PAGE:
How to write your own computer game
Looking for something to keep a 7-11 year old entertained? Barry Collins has the answer with this guide to writing a fun-packed game
With even the Government admitting parts of the school ICT curriculum are failing to stretch pupils far enough, there's never been a greater need for parents to give their children a helping hand. That's why we've teamed up with teachers and IT education experts to create a series of fun but challenging computing tasks for school children.
Our tailor-made tutorials are designed to stretch your children's IT talents and teach them skills they won't necessarily learn at school - and maybe even teach parents a thing or two. In the second of these tutorials, we explain how a 7-11 year old can create a great game from scratch.
Source the Scratch software
First download the software from the Scratch website (http://scratch.mit.edu). On the site you'll find examples of games and animations created in Scratch, as well as an excellent support section, which includes printable "Scratch Cards" that you keep by the computer to help master the controls. There's also an excellent reference guide that provides a comprehensive list of all the Scratch commands.
Setting the scene
We're going to create a summer holiday game, set on a beach. Click on the blank Stage box in the bottom right-hand corner, and then select the background tab from the middle panel. Click Import, Nature and select the beach-malibu file. If you have your own holiday beach photos, feel free to choose one from the Pictures folder on your PC. It would be wise to resize large photo files to below 100KB first.
Now we need to create some characters. Characters in Scratch are called Sprites. You'll see that you already have a cat Sprite selected, but he isn't very appropriate for the beach, so right-click on the Sprite 1 icon in the bottom right-hand corner and delete him. Now click on the Choose New Sprite from File Icon (the middle of the three buttons below the beach picture) and select crab1-a from the Animals folder.
Put your child in the action
Now it's time to put your child in the game. Take a full-length body shot of your child with a digital camera, and cut out the image in photo-editing software so that only the body is retained (see our guide at www.pcpro.co.uk/links/179photo). Save it as a GIF file. Now Click on the Choose New Sprite from File icon and select the photo of your child. Alternatively, you can select one of the provided images of children from the People folder.
Cutting characters to size
You may notice your characters look relatively huge compared to the beach. Shrink them down by selecting the Shrink Sprite button (highlighted in blue above the beach scene in the photo). Once selected, click on your characters until they look roughly proportional to the above landscape, as we've done with the crab here. Now we're going to show you how to assemble commands to make your characters move and interact.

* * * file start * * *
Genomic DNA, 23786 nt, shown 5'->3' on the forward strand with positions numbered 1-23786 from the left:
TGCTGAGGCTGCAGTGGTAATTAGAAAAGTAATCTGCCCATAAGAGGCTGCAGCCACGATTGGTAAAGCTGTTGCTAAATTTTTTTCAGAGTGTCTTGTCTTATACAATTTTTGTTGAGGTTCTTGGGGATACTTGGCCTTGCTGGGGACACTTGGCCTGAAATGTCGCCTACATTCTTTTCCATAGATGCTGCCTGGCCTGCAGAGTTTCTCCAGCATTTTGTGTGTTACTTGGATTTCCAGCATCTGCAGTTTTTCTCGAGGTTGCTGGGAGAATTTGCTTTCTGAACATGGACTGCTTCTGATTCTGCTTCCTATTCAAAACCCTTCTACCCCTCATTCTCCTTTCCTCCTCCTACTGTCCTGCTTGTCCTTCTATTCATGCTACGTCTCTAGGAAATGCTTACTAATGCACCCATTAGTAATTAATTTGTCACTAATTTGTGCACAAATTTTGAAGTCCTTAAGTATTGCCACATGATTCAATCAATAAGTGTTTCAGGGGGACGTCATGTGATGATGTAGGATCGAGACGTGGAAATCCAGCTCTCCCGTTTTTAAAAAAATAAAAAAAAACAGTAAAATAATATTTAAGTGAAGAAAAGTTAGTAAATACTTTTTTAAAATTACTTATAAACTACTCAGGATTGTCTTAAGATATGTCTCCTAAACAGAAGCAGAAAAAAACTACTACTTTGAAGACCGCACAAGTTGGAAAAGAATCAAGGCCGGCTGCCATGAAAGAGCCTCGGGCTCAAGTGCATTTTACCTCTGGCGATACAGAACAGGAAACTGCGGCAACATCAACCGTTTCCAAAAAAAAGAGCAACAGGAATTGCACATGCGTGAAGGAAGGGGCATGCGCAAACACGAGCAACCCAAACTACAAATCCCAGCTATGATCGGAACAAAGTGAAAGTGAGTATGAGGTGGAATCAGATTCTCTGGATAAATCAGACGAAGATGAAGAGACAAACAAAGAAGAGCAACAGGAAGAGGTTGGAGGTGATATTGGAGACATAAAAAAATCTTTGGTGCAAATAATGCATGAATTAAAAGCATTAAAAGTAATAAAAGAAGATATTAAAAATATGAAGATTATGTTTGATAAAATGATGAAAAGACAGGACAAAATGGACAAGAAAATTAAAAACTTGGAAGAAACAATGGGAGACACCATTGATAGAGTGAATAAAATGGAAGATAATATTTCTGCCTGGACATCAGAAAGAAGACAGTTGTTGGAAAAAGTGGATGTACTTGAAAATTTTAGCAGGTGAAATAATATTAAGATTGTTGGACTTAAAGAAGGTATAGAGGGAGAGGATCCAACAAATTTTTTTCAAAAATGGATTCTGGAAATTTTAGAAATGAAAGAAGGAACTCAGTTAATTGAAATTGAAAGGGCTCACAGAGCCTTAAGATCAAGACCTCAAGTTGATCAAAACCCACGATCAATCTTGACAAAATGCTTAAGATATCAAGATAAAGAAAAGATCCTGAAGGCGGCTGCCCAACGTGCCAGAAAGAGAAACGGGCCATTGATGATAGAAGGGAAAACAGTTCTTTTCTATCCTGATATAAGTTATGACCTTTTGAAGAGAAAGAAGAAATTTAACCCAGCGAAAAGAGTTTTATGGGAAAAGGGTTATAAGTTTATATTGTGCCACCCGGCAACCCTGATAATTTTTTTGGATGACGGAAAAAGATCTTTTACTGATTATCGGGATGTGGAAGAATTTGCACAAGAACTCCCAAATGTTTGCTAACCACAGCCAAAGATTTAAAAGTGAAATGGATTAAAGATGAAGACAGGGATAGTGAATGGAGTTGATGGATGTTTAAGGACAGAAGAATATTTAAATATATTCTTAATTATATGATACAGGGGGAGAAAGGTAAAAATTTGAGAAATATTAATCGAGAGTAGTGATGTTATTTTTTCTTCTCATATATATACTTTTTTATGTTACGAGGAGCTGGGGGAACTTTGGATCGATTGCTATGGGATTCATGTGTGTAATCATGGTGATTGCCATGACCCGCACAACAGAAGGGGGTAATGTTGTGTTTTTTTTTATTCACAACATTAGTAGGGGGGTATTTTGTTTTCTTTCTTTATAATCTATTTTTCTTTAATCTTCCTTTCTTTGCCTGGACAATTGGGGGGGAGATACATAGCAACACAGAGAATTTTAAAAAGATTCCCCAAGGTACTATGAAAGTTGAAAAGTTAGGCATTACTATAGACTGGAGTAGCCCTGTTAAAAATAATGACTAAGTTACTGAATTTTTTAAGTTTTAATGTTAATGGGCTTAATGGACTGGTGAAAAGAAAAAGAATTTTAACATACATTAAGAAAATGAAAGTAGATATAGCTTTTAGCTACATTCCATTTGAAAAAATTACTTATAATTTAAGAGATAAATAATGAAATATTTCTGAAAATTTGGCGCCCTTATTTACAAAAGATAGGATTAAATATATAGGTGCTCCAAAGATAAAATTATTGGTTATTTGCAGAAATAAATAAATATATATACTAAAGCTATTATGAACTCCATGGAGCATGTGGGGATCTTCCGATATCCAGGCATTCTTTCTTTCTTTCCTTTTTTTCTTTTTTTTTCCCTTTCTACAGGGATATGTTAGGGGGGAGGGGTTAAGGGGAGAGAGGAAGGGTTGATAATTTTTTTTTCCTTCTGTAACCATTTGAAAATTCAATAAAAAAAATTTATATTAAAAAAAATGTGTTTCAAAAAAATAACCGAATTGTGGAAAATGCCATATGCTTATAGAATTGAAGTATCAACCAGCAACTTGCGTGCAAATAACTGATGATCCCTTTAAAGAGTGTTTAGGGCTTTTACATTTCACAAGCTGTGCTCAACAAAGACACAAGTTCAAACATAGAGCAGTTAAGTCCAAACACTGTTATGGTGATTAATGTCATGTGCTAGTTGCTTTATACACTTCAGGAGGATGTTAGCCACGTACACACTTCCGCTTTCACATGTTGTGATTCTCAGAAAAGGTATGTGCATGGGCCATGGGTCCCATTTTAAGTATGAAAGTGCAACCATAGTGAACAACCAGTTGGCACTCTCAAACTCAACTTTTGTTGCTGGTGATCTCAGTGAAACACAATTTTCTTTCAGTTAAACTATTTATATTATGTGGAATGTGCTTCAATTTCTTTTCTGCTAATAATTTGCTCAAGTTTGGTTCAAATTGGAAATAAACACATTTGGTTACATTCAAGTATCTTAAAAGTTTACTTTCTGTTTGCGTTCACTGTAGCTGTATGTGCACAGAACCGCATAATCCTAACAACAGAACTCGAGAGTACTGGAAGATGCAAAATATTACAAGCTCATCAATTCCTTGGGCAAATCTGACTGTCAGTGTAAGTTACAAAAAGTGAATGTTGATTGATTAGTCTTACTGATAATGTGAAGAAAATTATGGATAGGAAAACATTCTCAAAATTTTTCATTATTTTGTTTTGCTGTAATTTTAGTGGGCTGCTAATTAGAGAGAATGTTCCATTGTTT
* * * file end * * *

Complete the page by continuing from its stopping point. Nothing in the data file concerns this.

Select the child's Sprite in the bottom right-hand corner and then click the yellow Control button in the top-left corner. Click and drag the When Space Key Pressed button into the middle Scripts panel. Now click Motion in the top left, and drag Point In Direction into the middle panel until it snaps in place beneath When Space Key Pressed. Then drag Move 10 Steps to the bottom of the pile.
Use the dropdown menus to change the keys pressed and directions to those shown in the picture. Repeat for all four arrow keys, as shown. Your child's character should now move when you press the arrow keys, but you might notice they flip upside down when moving. Click the tiny Only Face Left-Right button (which is found next to the little thumbnail image of the boy at the top of the screen) to keep him upright.
Make the crab chase the character
Now we're going to make the crab chase the child. Select the crab sprite in the bottom-right corner and select the commands shown above from the Control and Motion menus. Note that the Forever command wraps around the actions to create a loop, meaning the crab will keep chasing the boy until you press the red stop button. We've changed the move steps from 10 to 2 to slow the crab down. Click the green flag to go.
Give the game some audio
Now for some sound effects. Make your child's sprite scream when the crab bites it by adding the commands shown above. Note that the Touching command is found in the Sensing menu. If your PC has a microphone, your child can record their own scream by clicking the Record option from the dropdown menu in the Play Sound command. If not, click on the Sounds tab and choose a sound from the library.
Setting a pause between bites
To give your child character a chance to get away once the crab bites, we need to make the crab pause after he strikes. From the Control menu select Wait 1 Second and drag it directly below the Play Sound command. Boost the number of seconds to two to give your child a sporting chance of escaping before being bitten again. Now click the green play button and test it out.
Setting the score
How about keeping score of the bites? Click on Variables, then Make A Variable and name it Score. Click OK. Then drag the Set Score and Change Score by commands into the position shown. The score should automatically appear in the game screen. If it doesn't, left-click on the beach Stage in the bottom-right corner and drag Show Variable Score into its script.
Turn on to full screen
To see your game in full screen, click the Presentation Mode button (just below the game screen) and don't forget to save your game with the Save As command at the top of the screen. We've only had space to cover the basics, but you could try adding more characters, a timer or background music. Don't forget that you can share your games with other players by clicking the Share! button at the top of the screen.